Through the Prism of Slave Art: History, Literature, Memory, and the Work of P. Sterling Stuckey
Young, Jason, The Journal of African American History
Black Americans were sustained and healed and nurtured by the translation of their experience into art above all in the music. That was functional.... My parallel is always the music because all of the strategies of the art are there. All of the intricacy, all of the discipline. All the work that must go into improvisation so that it appears that you've never touched it. Music makes you hungry for more of it.... It slaps and it embraces, it slaps and it embraces. The literature ought to do the same thing. I've been very deliberate about that.... I have wanted always to develop a way of writing that was irrevocably black. I don't have the resources of a musician, but I thought that if it was truly black literature, it would not be black because I was, it would not even be black because of its subject matter. It would be something intrinsic, indigenous, something in the way it was put together--the sentences, the structure, texture and tone--so that anyone who read it would realize [it].... Sometimes I hear blues, sometimes spirituals or jazz and I've appropriated it. I've tried to reconstruct the texture of it in my writing--certain kinds of repetition--its profound simplicity.... What has already happened with the music in the States, the literature will do one day and when that happens, it's all over. Toni Morrison (1)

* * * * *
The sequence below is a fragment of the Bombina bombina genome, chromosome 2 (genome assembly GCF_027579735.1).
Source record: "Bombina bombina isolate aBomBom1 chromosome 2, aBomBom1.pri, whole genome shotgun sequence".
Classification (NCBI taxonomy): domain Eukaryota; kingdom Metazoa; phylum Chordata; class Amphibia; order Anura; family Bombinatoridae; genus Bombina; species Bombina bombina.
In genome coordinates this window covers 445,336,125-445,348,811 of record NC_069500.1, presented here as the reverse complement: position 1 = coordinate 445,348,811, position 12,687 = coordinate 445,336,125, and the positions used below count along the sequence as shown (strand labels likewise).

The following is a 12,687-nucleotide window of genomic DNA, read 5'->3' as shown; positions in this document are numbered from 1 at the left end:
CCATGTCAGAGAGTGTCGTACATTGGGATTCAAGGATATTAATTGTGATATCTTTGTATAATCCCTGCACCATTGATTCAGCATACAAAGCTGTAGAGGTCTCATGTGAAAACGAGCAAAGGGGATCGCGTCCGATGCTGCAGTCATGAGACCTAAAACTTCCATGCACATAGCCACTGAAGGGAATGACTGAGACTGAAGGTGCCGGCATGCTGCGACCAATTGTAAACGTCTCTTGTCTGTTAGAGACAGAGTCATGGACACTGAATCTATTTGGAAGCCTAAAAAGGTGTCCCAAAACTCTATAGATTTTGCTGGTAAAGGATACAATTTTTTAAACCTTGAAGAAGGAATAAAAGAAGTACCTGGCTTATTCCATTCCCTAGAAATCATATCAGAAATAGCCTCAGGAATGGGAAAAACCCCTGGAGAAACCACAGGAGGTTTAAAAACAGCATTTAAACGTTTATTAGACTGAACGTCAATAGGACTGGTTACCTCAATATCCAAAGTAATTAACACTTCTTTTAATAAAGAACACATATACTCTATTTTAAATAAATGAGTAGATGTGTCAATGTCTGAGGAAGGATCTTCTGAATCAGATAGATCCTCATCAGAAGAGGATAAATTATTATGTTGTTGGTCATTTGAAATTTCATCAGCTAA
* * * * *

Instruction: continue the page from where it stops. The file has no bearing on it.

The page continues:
During my first semester as a graduate student, I had a conversation with Professor P. Sterling Stuckey that--unbeknownst to me--was to change the direction of my graduate studies. He asked me how it came to be that I so readily accepted the critical importance of Africa in the study of the Americas generally, and in the study of American slavery in particular. I responded, "it never occurred to me that it could be any other way." Later, I realized something of the immensity of the debt that my response implied. While reading Stuckey's seminal article "Through the Prism of Folklore," I came to understand the manner in which Stuckey, and a mere handful of others, so resolutely--and in the face of tremendous opposition--proclaimed the absolute necessity of Africa for American slavery studies. (2) Only those monumental efforts allowed me to speak of Africa's importance so easily, so casually. In the years since our first meeting, Professor Stuckey has revealed to me in innumerable ways not only the importance of history, but more importantly, the importance of memory--the importance of remembering. The following, then, is intended as a reflection on the memories mobilized by enslaved Africans, and of our memories of them.